ESA’s third summer workshop for teachers took a four-day journey into space to boost science, technology, engineering and maths education in classrooms across Europe.
Nearly 40 school teachers took part in an intensive hands-on workshop at ESTEC, Noordwijk, the Netherlands, beginning 10 July. The teachers were taken on a voyage into our cosmos, learning from ESA experts how space can enliven STEM (science, technology, engineering and mathematics) education for all students and foster future generations of explorers.
In a learn-by-doing approach, educators found themselves tracking clouds in the Venusian atmosphere, testing how plant life withstands the rigours of space travel and building simple signal tracers as an introduction to the invisible world of radio waves.
A slate of experts from space science, human spaceflight and Earth observation presented the latest exploration and technology topics. Hands-on activities included retrieving eye-catching solar images from the SOHO heliospheric observatory data archive and simulating the transit of Venus across the face of the Sun.
Space is extremely inspiring for young people
Participants also met ESA astronaut Christer Fuglesang, who spoke about his experiences in orbit. “I am convinced that what we do in space is extremely inspiring for young people,” he noted.
“The International Space Station is today a unique and irreplaceable platform not only for orbital sciences but also for Earth observation and even high-energy physics. It’s critical that students know they have a future working in a growing range of space research and application development.”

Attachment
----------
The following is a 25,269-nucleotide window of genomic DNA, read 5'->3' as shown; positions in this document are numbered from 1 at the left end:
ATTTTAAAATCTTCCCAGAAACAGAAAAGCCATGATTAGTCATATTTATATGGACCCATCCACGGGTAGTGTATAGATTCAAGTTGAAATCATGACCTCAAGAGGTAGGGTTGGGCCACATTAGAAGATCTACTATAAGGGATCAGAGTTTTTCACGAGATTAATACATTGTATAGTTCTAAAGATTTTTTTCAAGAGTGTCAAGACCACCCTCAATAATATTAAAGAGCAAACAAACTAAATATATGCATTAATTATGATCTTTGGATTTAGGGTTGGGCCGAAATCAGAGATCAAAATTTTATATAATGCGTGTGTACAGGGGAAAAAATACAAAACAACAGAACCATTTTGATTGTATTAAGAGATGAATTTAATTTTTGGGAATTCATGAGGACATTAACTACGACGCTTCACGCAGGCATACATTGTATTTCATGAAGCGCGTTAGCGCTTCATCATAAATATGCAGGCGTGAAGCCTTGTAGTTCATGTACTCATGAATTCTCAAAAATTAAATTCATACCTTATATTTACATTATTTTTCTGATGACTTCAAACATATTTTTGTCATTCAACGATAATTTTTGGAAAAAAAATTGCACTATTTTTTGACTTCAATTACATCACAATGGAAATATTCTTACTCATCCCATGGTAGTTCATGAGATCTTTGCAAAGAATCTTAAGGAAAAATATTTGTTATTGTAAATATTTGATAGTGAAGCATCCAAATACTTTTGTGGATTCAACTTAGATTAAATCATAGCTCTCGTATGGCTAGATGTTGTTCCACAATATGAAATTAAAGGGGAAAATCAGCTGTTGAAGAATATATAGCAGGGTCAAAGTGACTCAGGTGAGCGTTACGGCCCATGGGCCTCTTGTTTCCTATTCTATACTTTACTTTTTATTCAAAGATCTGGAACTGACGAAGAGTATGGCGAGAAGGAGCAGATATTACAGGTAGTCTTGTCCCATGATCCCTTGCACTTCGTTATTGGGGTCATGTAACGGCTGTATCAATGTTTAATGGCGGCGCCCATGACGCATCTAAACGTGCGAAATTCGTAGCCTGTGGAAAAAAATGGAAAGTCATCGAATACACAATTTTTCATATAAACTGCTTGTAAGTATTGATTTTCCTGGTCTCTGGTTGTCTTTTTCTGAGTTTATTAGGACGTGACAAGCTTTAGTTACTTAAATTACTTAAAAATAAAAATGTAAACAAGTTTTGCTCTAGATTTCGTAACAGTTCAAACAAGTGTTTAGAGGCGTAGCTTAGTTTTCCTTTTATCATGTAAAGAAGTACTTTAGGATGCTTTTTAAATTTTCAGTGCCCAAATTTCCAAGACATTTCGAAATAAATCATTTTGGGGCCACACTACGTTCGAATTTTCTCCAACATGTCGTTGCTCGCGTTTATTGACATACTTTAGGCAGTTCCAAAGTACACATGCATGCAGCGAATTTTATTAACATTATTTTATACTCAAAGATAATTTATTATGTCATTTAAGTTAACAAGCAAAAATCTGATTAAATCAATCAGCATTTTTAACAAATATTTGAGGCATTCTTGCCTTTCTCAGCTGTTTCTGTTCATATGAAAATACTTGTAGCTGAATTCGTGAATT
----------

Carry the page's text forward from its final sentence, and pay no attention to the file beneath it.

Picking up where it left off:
In the third annual workshop, inspiration and enthusiasm ran high.
“We are not only here to make science fun. We also use amazing space stories as a ‘hook’ to explain all sorts of phenomena in our Universe,” explained Anu Ojha, Director of the National Space Academy (UK National Space Centre), and a presenter at the workshop.
The topics presented and associated materials were suitable for classes ranging from upper primary up to first-year university.
The educators, who came from 12 ESA Member States, also learned where to find and how to apply ESA online resources in their daily teaching. The workshop gave them the ability to cover sophisticated fundamental principles using very simple equipment and widely accessible resources.
Participants ended the workshop better equipped to provide their students with enriched science learning experiences, and have all committed to disseminate the knowledge they acquired to other teachers.
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